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AuthorTopic: NASA Astrobiology News Conference  (Read 2275 times)

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Offline Franko

Re: NASA Astrobiology News Conference
« Reply #15 on: December 04, 2010, 03:31:07 PM »
Quote from: whabang;596932
Pulses of infrared light.


I can't even communicate with my TV or DVD with an infrared remote control from certain parts of the room, let alone communicate across the vast expanses of space with it (could someone move them damn planets out of the way please...) ;)
 

Offline Karlos

Re: NASA Astrobiology News Conference
« Reply #16 on: December 04, 2010, 03:52:55 PM »
Communication over interstellar distances using any electromagnetic energy is going to be a bit futile for anything with lives as brief as ours.
int p; // A
 

Offline Franko

Re: NASA Astrobiology News Conference
« Reply #17 on: December 04, 2010, 04:41:45 PM »
Quote from: Karlos;596981
Communication over interstellar distances using any electromagnetic energy is going to be a bit futile for anything with lives as brief as ours.


Whilst I'll never accept the theory that nothing can travel faster than the speed of light (and that's all it is, a theory) even if mankind does achieve interstellar space travel at lightspeed, how would you be able to communicate within a reasonable time period over such distances & speeds when as you say electromagnetic energy is totally futile.

I've seen one or two documentaries where they are working on various forms of communication using different areas of the light spectrum, but they all suffer from the same problems. Any light source (whether visible or invisable to the human eye) than man can create suffers from dissipation over such large distances and their would also be the need to reflect or bend them to reach their target.

Short of aliens landing or some genius coming up with something totally new, then as you say with 'lives as brief as ours' it's gonna be several more millennia before mankind even breaches our own little solar system... :)
 

Offline Karlos

Re: NASA Astrobiology News Conference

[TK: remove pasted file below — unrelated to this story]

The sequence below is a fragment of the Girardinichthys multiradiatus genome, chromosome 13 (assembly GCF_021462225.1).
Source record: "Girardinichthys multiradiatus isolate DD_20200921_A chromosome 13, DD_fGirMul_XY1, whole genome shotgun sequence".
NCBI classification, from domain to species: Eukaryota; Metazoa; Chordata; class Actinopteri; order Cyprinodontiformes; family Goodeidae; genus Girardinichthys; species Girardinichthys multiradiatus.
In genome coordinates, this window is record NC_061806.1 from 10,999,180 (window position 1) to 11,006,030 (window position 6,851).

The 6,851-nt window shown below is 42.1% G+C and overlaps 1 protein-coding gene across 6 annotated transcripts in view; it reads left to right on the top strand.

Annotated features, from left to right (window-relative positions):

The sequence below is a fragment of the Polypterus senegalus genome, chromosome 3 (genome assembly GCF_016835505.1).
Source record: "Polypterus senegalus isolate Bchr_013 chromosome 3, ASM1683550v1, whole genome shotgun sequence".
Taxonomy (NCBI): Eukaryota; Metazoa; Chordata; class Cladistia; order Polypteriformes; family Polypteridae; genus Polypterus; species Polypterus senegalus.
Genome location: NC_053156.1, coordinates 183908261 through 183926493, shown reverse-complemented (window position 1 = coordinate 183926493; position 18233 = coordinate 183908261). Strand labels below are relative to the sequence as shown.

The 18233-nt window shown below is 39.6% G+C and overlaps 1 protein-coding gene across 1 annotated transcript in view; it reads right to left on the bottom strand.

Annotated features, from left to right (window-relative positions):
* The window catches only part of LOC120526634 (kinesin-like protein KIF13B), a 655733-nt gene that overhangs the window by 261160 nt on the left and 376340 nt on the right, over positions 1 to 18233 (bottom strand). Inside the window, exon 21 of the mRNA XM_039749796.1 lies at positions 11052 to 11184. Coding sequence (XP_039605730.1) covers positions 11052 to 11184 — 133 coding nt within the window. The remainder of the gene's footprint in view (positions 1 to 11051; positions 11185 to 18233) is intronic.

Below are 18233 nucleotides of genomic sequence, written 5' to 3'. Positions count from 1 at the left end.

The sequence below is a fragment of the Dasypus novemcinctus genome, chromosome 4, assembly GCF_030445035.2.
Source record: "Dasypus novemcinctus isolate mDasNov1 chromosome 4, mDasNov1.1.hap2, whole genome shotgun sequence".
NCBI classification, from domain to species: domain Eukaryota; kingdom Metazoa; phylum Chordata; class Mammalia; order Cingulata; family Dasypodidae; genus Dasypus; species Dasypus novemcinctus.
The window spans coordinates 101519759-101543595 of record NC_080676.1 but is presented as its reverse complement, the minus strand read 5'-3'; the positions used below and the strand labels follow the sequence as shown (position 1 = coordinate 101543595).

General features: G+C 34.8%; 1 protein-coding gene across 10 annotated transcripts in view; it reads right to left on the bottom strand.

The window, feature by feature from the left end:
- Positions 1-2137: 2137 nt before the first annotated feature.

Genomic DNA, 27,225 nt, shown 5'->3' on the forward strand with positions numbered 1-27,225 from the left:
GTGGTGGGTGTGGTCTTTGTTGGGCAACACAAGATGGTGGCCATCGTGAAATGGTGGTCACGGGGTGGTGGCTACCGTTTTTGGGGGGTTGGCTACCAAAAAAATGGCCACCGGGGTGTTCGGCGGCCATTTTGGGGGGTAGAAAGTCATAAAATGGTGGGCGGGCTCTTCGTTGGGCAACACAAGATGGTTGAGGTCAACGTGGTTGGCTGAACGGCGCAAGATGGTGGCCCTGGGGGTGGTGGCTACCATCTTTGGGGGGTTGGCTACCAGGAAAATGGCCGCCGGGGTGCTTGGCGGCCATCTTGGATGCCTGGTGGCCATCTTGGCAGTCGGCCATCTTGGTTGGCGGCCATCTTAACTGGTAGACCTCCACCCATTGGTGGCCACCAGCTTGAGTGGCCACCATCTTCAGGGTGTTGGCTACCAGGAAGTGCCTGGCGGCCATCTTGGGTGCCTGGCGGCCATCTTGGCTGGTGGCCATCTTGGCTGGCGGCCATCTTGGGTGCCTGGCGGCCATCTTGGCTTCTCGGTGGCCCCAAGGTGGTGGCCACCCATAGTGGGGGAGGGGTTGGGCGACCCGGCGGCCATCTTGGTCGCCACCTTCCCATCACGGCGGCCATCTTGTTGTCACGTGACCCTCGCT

« Reply #18 on: December 04, 2010, 04:49:22 PM »
@Franko

I just have to say, with respect to general relativity, it stopped being a "theory" in "well it's just a theory, isn't it?" sense when time dilation and bending of light by gravity were experimentally demonstrated. Both phenomena are now well recognised. Indeed, even GPS positioning satellites have to take these effects into consideration.

So, the objection that you can't make an object travel faster than the speed of light in vacuum just by pushing it harder in the direction you are trying to accelerate seems a perfectly solid one.

I suspect that if travel over such distances in a manageable time-scale is to be accomplished, it will be by "cheating" in some way.
int p; // A
 

Offline Franko

Re: NASA Astrobiology News Conference
« Reply #19 on: December 04, 2010, 05:15:04 PM »
@ Karlos


Yes it has been as you say 'experimentally demonstrated' but it's not the point I was trying to make. While science to me is my religion I still question a lot of it, even the proven stuff. The whole problem with science is it's limited by the human imagination.

Just because we can't yet prove to ourselves that lightspeed without "cheating" eg: the bending of space and time, cannot be exceeded and is therefore the fastest speed possible. I'm pretty certain that there is something yet to be discovered that would blow the socks off the speed of light.